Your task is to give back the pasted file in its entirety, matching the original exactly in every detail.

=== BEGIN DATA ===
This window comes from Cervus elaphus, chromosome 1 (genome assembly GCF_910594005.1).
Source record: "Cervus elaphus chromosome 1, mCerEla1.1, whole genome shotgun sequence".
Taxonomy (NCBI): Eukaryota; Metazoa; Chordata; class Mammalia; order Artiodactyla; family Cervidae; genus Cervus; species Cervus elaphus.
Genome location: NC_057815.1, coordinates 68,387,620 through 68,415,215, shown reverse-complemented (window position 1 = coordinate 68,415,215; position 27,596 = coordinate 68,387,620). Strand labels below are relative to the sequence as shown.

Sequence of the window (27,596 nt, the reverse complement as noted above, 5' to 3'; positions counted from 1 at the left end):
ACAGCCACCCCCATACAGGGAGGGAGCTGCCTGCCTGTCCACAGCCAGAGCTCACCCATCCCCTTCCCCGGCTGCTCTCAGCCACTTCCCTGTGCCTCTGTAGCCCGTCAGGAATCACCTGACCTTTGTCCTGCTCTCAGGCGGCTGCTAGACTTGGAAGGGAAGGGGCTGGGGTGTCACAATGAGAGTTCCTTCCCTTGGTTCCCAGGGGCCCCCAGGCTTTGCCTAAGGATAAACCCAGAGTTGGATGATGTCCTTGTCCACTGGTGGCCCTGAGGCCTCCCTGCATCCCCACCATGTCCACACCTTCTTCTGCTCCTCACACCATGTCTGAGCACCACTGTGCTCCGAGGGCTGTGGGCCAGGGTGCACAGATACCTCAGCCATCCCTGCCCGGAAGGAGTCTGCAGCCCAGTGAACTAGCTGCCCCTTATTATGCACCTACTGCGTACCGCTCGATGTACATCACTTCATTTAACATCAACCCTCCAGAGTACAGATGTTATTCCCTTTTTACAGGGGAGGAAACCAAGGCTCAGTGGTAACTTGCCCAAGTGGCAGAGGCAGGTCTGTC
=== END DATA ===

This window comes from Cervus elaphus, chromosome 1 (genome assembly GCF_910594005.1).
Source record: "Cervus elaphus chromosome 1, mCerEla1.1, whole genome shotgun sequence".
Taxonomy (NCBI): Eukaryota; Metazoa; Chordata; class Mammalia; order Artiodactyla; family Cervidae; genus Cervus; species Cervus elaphus.
Genome location: NC_057815.1, coordinates 68,387,620 through 68,415,215, shown reverse-complemented (window position 1 = coordinate 68,415,215; position 27,596 = coordinate 68,387,620). Strand labels below are relative to the sequence as shown.

Sequence of the window (27,596 nt, the reverse complement as noted above, 5' to 3'; positions counted from 1 at the left end):
ACAGCCACCCCCATACAGGGAGGGAGCTGCCTGCCTGTCCACAGCCAGAGCTCACCCATCCCCTTCCCCGGCTGCTCTCAGCCACTTCCCTGTGCCTCTGTAGCCCGTCAGGAATCACCTGACCTTTGTCCTGCTCTCAGGCGGCTGCTAGACTTGGAAGGGAAGGGGCTGGGGTGTCACAATGAGAGTTCCTTCCCTTGGTTCCCAGGGGCCCCCAGGCTTTGCCTAAGGATAAACCCAGAGTTGGATGATGTCCTTGTCCACTGGTGGCCCTGAGGCCTCCCTGCATCCCCACCATGTCCACACCTTCTTCTGCTCCTCACACCATGTCTGAGCACCACTGTGCTCCGAGGGCTGTGGGCCAGGGTGCACAGATACCTCAGCCATCCCTGCCCGGAAGGAGTCTGCAGCCCAGTGAACTAGCTGCCCCTTATTATGCACCTACTGCGTACCGCTCGATGTACATCACTTCATTTAACATCAACCCTCCAGAGTACAGATGTTATTCCCTTTTTACAGGGGAGGAAACCAAGGCTCAGTGGTAACTTGCCCAAGTGGCAGAGGCAGGTCTGTC